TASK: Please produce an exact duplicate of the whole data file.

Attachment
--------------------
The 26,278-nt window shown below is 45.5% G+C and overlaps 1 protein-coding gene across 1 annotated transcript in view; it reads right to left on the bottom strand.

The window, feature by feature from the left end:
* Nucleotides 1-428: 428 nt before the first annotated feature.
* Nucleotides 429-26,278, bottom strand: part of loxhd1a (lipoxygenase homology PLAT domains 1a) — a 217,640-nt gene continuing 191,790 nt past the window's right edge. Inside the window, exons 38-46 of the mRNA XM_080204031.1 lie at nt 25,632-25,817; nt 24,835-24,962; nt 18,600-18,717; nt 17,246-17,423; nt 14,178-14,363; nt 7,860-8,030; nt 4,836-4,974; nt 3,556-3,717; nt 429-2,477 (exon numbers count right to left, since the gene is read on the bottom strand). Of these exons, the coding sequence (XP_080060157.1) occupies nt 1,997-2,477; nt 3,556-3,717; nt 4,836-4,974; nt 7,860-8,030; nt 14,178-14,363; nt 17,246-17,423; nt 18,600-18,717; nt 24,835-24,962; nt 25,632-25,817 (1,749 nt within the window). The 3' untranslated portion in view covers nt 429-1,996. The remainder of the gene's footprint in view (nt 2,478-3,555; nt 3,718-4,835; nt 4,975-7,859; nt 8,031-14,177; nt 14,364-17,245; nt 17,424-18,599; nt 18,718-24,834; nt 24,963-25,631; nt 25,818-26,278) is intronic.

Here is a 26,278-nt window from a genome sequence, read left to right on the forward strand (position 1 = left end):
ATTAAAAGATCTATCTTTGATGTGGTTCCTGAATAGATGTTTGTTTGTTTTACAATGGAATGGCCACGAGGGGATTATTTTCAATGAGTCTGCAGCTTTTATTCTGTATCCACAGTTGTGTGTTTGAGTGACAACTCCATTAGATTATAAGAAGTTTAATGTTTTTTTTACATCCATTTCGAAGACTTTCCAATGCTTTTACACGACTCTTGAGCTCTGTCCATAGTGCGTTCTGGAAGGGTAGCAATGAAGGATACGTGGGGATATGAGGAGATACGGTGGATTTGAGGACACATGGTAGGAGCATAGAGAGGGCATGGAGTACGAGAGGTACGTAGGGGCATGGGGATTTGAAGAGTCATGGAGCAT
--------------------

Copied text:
The 26,278-nt window shown below is 45.5% G+C and overlaps 1 protein-coding gene across 1 annotated transcript in view; it reads right to left on the bottom strand.

The window, feature by feature from the left end:
* Nucleotides 1-428: 428 nt before the first annotated feature.
* Nucleotides 429-26,278, bottom strand: part of loxhd1a (lipoxygenase homology PLAT domains 1a) — a 217,640-nt gene continuing 191,790 nt past the window's right edge. Inside the window, exons 38-46 of the mRNA XM_080204031.1 lie at nt 25,632-25,817; nt 24,835-24,962; nt 18,600-18,717; nt 17,246-17,423; nt 14,178-14,363; nt 7,860-8,030; nt 4,836-4,974; nt 3,556-3,717; nt 429-2,477 (exon numbers count right to left, since the gene is read on the bottom strand). Of these exons, the coding sequence (XP_080060157.1) occupies nt 1,997-2,477; nt 3,556-3,717; nt 4,836-4,974; nt 7,860-8,030; nt 14,178-14,363; nt 17,246-17,423; nt 18,600-18,717; nt 24,835-24,962; nt 25,632-25,817 (1,749 nt within the window). The 3' untranslated portion in view covers nt 429-1,996. The remainder of the gene's footprint in view (nt 2,478-3,555; nt 3,718-4,835; nt 4,975-7,859; nt 8,031-14,177; nt 14,364-17,245; nt 17,424-18,599; nt 18,718-24,834; nt 24,963-25,631; nt 25,818-26,278) is intronic.

Here is a 26,278-nt window from a genome sequence, read left to right on the forward strand (position 1 = left end):
ATTAAAAGATCTATCTTTGATGTGGTTCCTGAATAGATGTTTGTTTGTTTTACAATGGAATGGCCACGAGGGGATTATTTTCAATGAGTCTGCAGCTTTTATTCTGTATCCACAGTTGTGTGTTTGAGTGACAACTCCATTAGATTATAAGAAGTTTAATGTTTTTTTTACATCCATTTCGAAGACTTTCCAATGCTTTTACACGACTCTTGAGCTCTGTCCATAGTGCGTTCTGGAAGGGTAGCAATGAAGGATACGTGGGGATATGAGGAGATACGGTGGATTTGAGGACACATGGTAGGAGCATAGAGAGGGCATGGAGTACGAGAGGTACGTAGGGGCATGGGGATTTGAAGAGTCATGGAGCAT